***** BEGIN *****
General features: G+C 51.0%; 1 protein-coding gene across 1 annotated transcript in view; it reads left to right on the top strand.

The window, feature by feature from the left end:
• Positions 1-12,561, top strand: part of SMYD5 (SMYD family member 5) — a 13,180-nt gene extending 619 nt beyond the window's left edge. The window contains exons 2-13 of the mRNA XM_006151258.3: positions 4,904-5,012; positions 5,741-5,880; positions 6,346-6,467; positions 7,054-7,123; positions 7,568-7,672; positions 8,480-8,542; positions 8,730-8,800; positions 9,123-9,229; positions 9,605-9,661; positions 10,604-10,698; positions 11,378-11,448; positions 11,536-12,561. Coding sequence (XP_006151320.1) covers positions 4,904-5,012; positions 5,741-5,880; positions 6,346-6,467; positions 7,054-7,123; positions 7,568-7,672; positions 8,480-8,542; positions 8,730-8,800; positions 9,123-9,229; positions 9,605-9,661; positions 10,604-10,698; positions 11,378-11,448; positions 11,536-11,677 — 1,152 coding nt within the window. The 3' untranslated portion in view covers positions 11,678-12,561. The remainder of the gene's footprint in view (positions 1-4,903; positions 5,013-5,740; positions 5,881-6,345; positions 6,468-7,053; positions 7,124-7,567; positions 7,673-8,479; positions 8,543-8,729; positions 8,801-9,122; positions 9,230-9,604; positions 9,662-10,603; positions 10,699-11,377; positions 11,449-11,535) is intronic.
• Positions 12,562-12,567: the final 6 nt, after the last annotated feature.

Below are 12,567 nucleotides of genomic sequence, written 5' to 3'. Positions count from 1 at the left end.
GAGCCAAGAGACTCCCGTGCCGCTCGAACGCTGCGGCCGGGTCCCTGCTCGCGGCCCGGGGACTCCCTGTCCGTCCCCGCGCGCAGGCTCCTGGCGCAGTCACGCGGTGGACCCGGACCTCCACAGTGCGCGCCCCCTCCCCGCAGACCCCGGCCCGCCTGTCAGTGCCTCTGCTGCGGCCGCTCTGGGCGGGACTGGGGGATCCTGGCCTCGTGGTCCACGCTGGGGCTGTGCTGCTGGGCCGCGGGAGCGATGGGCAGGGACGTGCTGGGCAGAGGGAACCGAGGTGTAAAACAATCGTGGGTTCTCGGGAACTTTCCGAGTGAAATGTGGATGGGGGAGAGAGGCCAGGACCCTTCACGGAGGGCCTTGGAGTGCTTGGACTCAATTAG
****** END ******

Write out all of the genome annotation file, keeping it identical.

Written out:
General features: G+C 51.0%; 1 protein-coding gene across 1 annotated transcript in view; it reads left to right on the top strand.

The window, feature by feature from the left end:
• Positions 1-12,561, top strand: part of SMYD5 (SMYD family member 5) — a 13,180-nt gene extending 619 nt beyond the window's left edge. The window contains exons 2-13 of the mRNA XM_006151258.3: positions 4,904-5,012; positions 5,741-5,880; positions 6,346-6,467; positions 7,054-7,123; positions 7,568-7,672; positions 8,480-8,542; positions 8,730-8,800; positions 9,123-9,229; positions 9,605-9,661; positions 10,604-10,698; positions 11,378-11,448; positions 11,536-12,561. Coding sequence (XP_006151320.1) covers positions 4,904-5,012; positions 5,741-5,880; positions 6,346-6,467; positions 7,054-7,123; positions 7,568-7,672; positions 8,480-8,542; positions 8,730-8,800; positions 9,123-9,229; positions 9,605-9,661; positions 10,604-10,698; positions 11,378-11,448; positions 11,536-11,677 — 1,152 coding nt within the window. The 3' untranslated portion in view covers positions 11,678-12,561. The remainder of the gene's footprint in view (positions 1-4,903; positions 5,013-5,740; positions 5,881-6,345; positions 6,468-7,053; positions 7,124-7,567; positions 7,673-8,479; positions 8,543-8,729; positions 8,801-9,122; positions 9,230-9,604; positions 9,662-10,603; positions 10,699-11,377; positions 11,449-11,535) is intronic.
• Positions 12,562-12,567: the final 6 nt, after the last annotated feature.

Below are 12,567 nucleotides of genomic sequence, written 5' to 3'. Positions count from 1 at the left end.
GAGCCAAGAGACTCCCGTGCCGCTCGAACGCTGCGGCCGGGTCCCTGCTCGCGGCCCGGGGACTCCCTGTCCGTCCCCGCGCGCAGGCTCCTGGCGCAGTCACGCGGTGGACCCGGACCTCCACAGTGCGCGCCCCCTCCCCGCAGACCCCGGCCCGCCTGTCAGTGCCTCTGCTGCGGCCGCTCTGGGCGGGACTGGGGGATCCTGGCCTCGTGGTCCACGCTGGGGCTGTGCTGCTGGGCCGCGGGAGCGATGGGCAGGGACGTGCTGGGCAGAGGGAACCGAGGTGTAAAACAATCGTGGGTTCTCGGGAACTTTCCGAGTGAAATGTGGATGGGGGAGAGAGGCCAGGACCCTTCACGGAGGGCCTTGGAGTGCTTGGACTCAATTAG